You can get all the other possible arguments to psql by typing:

    $ psql --help


    good luck!
    On Wed, 2003-01-15 at 16:50, Rosta Farzan wrote:
    Hi everybody

    I need help in how to read sql commands from file instead of typing in
    postgres (psql) command line. I mean I have a file which includes for
    example a create table command and I want to load it to postgres created
    database. Would you please help me with this.
    Thanks,
    Rosta


    ************************************
    Rosta Farzan
    Laboratory for Adaptive Hypermedia and Assistive Technologies
    Department of Math and Computer Science CSU Hayward
    rosta@acc.csuhayward.edu
    (510) 885-4026
    *************************************



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  • Jeffrey Melloy at Jan 16, 2003 at 1:22 am
    \i [filename].
    The path is relative to the directory you launch psql from, oddly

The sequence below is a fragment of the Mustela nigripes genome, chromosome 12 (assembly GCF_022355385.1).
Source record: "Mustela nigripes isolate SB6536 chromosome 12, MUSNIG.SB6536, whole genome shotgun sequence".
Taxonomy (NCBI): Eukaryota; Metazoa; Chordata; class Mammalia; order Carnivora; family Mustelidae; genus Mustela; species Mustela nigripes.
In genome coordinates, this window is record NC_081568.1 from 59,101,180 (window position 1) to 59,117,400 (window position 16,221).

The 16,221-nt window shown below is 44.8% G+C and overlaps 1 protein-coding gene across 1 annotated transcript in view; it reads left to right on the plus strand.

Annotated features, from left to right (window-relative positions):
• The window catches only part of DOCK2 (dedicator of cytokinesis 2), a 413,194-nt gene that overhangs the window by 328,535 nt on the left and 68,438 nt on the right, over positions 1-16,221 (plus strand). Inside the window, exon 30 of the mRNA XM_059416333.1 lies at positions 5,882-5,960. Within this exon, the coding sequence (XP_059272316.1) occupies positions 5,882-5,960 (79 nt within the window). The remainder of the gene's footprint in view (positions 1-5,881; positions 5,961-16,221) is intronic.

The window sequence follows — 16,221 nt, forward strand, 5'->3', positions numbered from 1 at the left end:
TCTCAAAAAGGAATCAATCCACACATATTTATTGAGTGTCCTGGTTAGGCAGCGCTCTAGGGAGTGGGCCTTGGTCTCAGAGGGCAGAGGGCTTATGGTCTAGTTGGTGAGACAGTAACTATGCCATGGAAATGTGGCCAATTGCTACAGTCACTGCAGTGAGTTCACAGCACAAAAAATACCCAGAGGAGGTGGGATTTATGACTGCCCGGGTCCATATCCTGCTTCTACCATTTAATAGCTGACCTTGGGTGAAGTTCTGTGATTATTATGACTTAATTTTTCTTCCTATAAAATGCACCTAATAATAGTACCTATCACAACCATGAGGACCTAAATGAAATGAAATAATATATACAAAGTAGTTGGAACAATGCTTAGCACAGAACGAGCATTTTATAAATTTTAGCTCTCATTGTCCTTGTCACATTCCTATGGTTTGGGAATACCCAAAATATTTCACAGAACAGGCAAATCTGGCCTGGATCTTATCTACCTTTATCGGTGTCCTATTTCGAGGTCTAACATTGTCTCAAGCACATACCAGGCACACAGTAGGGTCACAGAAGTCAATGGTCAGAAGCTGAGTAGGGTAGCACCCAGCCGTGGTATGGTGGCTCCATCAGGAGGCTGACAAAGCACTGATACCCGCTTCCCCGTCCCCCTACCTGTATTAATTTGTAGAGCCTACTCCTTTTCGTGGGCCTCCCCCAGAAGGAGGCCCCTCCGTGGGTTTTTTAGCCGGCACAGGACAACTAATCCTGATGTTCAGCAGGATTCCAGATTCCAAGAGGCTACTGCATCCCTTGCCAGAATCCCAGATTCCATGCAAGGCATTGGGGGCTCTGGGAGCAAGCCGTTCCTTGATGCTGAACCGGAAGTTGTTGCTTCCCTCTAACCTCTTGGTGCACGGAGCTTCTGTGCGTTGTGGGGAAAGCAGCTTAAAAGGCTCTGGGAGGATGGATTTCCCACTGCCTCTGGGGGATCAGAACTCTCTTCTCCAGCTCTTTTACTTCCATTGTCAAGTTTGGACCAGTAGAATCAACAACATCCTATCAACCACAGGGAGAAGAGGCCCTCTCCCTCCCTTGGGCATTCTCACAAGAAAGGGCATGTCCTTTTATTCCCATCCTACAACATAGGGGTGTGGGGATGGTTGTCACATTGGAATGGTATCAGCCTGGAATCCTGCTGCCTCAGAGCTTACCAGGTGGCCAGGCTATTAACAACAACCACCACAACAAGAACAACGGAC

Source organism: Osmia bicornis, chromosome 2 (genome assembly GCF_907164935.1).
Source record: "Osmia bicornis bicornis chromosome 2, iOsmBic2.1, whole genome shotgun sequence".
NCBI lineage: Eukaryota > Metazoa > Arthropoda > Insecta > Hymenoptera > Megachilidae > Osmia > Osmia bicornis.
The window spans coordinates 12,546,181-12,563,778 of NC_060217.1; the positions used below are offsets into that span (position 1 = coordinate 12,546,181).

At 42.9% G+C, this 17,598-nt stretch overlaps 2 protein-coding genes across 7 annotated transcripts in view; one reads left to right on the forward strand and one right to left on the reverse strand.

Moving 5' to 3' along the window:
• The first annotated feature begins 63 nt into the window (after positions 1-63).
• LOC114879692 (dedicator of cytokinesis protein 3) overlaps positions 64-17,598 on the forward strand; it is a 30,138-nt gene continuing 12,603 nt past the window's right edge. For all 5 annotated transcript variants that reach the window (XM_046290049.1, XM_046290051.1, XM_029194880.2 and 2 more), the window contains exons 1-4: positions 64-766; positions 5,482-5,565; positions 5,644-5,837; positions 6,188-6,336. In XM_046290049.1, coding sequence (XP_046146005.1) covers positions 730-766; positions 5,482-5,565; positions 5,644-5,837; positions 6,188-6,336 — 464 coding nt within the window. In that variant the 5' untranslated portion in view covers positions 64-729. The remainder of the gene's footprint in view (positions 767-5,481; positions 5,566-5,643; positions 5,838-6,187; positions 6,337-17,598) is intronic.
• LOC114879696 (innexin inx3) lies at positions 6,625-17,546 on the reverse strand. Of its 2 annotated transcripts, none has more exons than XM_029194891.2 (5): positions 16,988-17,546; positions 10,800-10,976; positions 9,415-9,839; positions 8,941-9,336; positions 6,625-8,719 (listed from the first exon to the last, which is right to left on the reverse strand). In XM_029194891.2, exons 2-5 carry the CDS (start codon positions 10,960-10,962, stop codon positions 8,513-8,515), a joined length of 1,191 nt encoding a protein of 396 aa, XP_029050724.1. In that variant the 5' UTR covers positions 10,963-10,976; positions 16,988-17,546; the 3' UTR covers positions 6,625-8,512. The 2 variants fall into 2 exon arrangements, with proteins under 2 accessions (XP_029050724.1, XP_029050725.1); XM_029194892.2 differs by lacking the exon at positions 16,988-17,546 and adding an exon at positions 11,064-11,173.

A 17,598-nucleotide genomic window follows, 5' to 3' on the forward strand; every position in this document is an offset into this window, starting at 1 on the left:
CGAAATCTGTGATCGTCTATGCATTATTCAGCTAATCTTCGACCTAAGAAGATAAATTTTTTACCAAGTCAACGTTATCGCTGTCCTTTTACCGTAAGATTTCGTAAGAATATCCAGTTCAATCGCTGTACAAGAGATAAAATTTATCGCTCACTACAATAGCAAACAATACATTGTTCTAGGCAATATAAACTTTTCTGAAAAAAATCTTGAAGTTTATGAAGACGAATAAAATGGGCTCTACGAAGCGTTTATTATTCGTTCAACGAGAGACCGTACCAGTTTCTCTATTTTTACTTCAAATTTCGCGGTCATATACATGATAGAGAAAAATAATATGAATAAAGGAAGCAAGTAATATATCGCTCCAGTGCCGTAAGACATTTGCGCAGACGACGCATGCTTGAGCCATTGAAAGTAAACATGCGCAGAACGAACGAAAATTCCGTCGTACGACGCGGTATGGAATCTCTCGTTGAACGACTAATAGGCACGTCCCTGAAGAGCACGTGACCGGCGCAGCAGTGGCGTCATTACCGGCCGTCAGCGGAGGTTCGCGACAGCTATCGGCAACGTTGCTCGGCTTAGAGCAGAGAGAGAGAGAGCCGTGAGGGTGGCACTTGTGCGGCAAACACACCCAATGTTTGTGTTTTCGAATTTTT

enough.

    HTH
    Jeff
    On Wednesday, January 15, 2003, at 03:50 PM, Rosta Farzan wrote:

    Hi everybody

    I need help in how to read sql commands from file instead of typing in
    postgres (psql) command line. I mean I have a file which includes for
    example a create table command and I want to load it to postgres
    created
    database. Would you please help me with this.
    Thanks,
    Rosta


    ************************************
    Rosta Farzan
    Laboratory for Adaptive Hypermedia and Assistive Technologies
    Department of Math and Computer Science CSU Hayward
    rosta@acc.csuhayward.edu
    (510) 885-4026
    *************************************



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    broadcast)---------------------------
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    majordomo@postgresql.org
  • Thorsten Haude at Jan 16, 2003 at 7:48 am
    Hi,